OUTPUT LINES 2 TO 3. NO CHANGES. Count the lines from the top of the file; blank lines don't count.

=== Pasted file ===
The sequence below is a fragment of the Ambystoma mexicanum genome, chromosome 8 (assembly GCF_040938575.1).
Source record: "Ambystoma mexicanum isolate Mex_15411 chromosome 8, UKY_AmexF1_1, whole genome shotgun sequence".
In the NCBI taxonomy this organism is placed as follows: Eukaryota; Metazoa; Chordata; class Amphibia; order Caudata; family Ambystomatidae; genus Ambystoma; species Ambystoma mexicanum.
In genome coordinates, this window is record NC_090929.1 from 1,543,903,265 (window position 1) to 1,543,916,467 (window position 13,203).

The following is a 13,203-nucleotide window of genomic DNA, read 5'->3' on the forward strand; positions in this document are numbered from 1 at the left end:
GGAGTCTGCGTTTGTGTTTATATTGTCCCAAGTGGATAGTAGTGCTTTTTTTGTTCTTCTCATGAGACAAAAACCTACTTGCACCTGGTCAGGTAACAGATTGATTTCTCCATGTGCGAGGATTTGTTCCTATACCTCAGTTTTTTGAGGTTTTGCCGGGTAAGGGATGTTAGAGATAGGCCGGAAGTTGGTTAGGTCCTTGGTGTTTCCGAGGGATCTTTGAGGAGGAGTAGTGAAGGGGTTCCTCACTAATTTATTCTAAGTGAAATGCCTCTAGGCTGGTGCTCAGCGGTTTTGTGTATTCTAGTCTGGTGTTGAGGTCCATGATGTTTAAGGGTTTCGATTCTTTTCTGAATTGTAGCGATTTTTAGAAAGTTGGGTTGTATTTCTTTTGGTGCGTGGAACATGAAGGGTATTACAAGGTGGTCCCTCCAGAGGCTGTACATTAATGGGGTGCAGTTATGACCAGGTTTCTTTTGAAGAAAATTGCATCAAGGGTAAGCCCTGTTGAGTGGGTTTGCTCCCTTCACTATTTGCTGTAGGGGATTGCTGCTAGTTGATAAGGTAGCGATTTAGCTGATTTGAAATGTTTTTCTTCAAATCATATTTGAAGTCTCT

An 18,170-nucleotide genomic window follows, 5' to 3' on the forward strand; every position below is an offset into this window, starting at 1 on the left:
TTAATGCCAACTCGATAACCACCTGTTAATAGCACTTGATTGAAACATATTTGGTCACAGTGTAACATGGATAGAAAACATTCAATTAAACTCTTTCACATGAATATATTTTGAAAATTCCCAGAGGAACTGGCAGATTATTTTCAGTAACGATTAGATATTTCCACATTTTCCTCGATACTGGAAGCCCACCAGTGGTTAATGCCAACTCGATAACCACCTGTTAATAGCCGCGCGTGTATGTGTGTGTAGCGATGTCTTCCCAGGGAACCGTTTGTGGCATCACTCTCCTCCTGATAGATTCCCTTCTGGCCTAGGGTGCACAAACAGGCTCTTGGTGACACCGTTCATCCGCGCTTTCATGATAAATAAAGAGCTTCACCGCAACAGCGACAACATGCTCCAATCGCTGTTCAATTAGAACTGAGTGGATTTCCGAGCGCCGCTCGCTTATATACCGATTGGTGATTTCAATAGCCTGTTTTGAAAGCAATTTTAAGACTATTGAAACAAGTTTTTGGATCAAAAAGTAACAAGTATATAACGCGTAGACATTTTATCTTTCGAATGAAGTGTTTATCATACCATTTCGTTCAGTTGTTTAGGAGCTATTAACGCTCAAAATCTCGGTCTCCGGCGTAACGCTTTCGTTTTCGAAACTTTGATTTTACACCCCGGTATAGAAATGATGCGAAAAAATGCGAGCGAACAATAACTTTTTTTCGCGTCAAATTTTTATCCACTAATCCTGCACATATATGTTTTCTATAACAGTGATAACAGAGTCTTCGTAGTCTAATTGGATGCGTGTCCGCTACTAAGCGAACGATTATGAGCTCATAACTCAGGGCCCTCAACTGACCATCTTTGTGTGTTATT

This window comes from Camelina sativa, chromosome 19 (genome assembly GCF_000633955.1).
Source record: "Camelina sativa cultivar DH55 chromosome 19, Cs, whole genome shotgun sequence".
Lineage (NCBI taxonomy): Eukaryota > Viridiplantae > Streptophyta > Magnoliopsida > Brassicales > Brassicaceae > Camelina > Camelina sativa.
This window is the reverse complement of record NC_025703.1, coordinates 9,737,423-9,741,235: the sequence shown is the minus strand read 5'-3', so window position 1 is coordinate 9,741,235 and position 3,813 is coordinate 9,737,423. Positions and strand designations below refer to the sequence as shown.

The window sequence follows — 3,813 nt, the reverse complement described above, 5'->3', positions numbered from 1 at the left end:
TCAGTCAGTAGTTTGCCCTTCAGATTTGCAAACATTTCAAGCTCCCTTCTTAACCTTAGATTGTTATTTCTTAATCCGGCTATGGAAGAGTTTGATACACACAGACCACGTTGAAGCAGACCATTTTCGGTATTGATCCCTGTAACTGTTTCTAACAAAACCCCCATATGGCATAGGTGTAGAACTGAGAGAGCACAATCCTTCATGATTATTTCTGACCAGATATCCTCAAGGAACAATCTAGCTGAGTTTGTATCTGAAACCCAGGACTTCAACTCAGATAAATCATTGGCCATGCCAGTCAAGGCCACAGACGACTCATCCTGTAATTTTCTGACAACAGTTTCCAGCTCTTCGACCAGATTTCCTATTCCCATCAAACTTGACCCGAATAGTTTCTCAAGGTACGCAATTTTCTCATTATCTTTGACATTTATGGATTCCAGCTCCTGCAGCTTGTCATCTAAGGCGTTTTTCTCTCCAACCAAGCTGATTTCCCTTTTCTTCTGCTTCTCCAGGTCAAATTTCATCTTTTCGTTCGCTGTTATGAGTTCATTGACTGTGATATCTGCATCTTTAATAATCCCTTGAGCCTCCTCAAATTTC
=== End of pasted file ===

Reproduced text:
Source record: "Ambystoma mexicanum isolate Mex_15411 chromosome 8, UKY_AmexF1_1, whole genome shotgun sequence".
In the NCBI taxonomy this organism is placed as follows: Eukaryota; Metazoa; Chordata; class Amphibia; order Caudata; family Ambystomatidae; genus Ambystoma; species Ambystoma mexicanum.